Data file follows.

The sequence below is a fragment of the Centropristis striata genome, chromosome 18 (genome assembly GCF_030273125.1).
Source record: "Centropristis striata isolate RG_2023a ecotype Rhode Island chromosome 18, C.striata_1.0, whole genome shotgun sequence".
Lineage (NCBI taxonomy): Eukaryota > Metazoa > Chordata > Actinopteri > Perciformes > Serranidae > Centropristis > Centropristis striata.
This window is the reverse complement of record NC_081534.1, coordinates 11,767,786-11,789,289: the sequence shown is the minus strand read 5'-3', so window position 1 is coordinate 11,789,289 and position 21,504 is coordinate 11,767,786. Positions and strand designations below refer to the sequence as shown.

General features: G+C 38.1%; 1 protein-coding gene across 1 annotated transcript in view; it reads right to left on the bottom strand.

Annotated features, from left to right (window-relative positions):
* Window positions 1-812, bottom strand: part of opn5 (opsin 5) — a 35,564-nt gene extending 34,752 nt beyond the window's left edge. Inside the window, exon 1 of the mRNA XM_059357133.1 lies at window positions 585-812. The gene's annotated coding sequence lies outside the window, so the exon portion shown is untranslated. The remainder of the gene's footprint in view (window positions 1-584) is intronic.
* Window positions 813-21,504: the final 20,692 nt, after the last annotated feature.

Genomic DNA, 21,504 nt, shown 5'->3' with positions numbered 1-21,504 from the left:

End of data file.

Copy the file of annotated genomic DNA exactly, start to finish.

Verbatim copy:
The sequence below is a fragment of the Centropristis striata genome, chromosome 18 (genome assembly GCF_030273125.1).
Source record: "Centropristis striata isolate RG_2023a ecotype Rhode Island chromosome 18, C.striata_1.0, whole genome shotgun sequence".
Lineage (NCBI taxonomy): Eukaryota > Metazoa > Chordata > Actinopteri > Perciformes > Serranidae > Centropristis > Centropristis striata.
This window is the reverse complement of record NC_081534.1, coordinates 11,767,786-11,789,289: the sequence shown is the minus strand read 5'-3', so window position 1 is coordinate 11,789,289 and position 21,504 is coordinate 11,767,786. Positions and strand designations below refer to the sequence as shown.

General features: G+C 38.1%; 1 protein-coding gene across 1 annotated transcript in view; it reads right to left on the bottom strand.

Annotated features, from left to right (window-relative positions):
* Window positions 1-812, bottom strand: part of opn5 (opsin 5) — a 35,564-nt gene extending 34,752 nt beyond the window's left edge. Inside the window, exon 1 of the mRNA XM_059357133.1 lies at window positions 585-812. The gene's annotated coding sequence lies outside the window, so the exon portion shown is untranslated. The remainder of the gene's footprint in view (window positions 1-584) is intronic.
* Window positions 813-21,504: the final 20,692 nt, after the last annotated feature.

Genomic DNA, 21,504 nt, shown 5'->3' with positions numbered 1-21,504 from the left: